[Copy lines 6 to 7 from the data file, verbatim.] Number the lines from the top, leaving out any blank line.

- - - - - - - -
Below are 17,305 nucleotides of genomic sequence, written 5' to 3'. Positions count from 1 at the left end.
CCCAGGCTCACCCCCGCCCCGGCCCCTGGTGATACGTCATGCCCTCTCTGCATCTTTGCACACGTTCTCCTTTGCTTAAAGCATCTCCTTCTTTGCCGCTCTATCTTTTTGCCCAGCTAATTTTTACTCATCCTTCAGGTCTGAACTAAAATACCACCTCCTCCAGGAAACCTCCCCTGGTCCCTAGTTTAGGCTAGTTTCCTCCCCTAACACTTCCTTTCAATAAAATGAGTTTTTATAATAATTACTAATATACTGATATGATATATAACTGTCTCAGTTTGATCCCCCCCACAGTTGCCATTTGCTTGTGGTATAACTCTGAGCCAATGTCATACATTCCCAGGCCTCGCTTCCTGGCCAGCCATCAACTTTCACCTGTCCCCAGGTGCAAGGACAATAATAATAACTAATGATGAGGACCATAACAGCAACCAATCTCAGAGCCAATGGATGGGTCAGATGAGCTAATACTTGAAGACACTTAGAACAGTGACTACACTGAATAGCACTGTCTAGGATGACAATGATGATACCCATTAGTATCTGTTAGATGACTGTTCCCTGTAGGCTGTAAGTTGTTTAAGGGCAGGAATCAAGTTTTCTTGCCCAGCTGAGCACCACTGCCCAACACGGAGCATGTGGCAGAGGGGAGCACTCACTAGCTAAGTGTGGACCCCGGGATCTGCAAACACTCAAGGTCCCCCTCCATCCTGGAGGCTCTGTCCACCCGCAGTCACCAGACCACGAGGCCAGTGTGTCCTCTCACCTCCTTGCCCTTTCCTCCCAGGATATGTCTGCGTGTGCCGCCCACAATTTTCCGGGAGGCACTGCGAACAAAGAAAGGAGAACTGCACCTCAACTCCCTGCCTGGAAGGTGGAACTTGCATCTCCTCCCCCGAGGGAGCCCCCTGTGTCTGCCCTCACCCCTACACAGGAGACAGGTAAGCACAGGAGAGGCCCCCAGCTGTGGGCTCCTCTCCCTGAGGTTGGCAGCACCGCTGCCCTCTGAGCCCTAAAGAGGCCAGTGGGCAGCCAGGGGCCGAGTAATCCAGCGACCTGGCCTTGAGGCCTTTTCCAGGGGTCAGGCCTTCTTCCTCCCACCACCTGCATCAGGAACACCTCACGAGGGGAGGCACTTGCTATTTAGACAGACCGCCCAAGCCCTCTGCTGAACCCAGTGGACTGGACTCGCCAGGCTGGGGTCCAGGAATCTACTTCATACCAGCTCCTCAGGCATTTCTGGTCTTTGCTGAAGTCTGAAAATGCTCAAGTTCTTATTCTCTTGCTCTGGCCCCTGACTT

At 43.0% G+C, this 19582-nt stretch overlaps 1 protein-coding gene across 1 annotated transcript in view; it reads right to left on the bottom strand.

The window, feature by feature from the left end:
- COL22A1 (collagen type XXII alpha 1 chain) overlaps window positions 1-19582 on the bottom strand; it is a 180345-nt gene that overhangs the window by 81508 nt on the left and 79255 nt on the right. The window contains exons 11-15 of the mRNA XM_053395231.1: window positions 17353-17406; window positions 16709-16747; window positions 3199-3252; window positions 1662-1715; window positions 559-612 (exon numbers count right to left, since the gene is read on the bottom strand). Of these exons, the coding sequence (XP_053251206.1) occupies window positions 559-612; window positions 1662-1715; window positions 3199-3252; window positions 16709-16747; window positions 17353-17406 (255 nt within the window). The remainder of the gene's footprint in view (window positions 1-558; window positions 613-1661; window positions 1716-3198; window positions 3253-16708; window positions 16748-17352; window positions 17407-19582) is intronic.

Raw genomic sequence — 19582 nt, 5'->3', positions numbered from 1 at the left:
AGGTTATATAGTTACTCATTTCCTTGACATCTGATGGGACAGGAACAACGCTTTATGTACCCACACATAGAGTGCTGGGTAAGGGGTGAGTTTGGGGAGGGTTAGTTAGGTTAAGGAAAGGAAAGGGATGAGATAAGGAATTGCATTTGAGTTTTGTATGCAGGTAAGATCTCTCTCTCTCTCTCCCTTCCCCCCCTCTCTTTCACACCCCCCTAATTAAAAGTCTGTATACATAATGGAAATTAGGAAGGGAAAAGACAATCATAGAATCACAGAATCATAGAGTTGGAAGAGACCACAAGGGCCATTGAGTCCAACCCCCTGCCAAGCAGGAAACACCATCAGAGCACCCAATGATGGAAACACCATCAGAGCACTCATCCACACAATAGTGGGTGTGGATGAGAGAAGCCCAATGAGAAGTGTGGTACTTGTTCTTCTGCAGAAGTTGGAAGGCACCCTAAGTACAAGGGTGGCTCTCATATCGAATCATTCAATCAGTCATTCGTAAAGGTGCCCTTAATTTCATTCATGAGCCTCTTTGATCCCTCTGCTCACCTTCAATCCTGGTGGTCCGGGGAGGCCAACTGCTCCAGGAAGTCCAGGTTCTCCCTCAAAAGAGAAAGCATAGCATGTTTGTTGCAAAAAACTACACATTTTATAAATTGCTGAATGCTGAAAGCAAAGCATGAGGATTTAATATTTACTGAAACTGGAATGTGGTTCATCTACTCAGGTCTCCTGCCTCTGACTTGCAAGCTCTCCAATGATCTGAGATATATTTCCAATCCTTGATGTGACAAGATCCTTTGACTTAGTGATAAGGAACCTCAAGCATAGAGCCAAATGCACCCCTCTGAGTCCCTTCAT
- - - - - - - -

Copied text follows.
Raw genomic sequence — 19582 nt, 5'->3', positions numbered from 1 at the left:
AGGTTATATAGTTACTCATTTCCTTGACATCTGATGGGACAGGAACAACGCTTTATGTACCCACACATAGAGTGCTGGGTAAGGGGTGAGTTTGGGGAGGGTTAGTTAGGTTAAGGAAAGGAAAGGGATGAGATAAGGAATTGCATTTGAGTTTTGTATGCAGGTAAGATCTCTCTCTCTCTCTCCCTTCCCCCCCTCTCTTTCACACCCCCCTAATTAAAAGTCTGTATACATAATGGAAATTAGGAAGGGAAAAGACAATCATAGAATCACAGAATCATAGAGTTGGAAGAGACCACAAGGGCCATTGAGTCCAACCCCCTGCCAAGCAGGAAACACCATCAGAGCACCCAATGATGGAAACACCATCAGAGCACTCATCCACACAATAGTGGGTGTGGATGAGAGAAGCCCAATGAGAAGTGTGGTACTTGTTCTTCTGCAGAAGTTGGAAGGCACCCTAAGTACAAGGGTGGCTCTCATATCGAATCATTCAATCAGTCATTCGTAAAGGTGCCCTTAATTTCATTCATGAGCCTCTTTGATCCCTCTGCTCACCTTCAATCCTGGTGGTCCGGGGAGGCCAACTGCTCCAGGAAGTCCAGGTTCTCCCTCAAAAGAGAAAGCATAGCATGTTTGTTGCAAAAAACTACACATTTTATAAATTGCTGAATGCTGAAAGCAAAGCATGAGGATTTAATATTTACTGAAACTGGAATGTGGTTCATCTACTCAGGTCTCCTGCCTCTGACTTGCAAGCTCTCCAATGATCTGAGATATATTTCCAATCCTTGATGTGACAAGATCCTTTGACTTAGTGATAAGGAACCTCAAGCATAGAGCCAAATGCACCCCTCTGAGTCCCTTCAT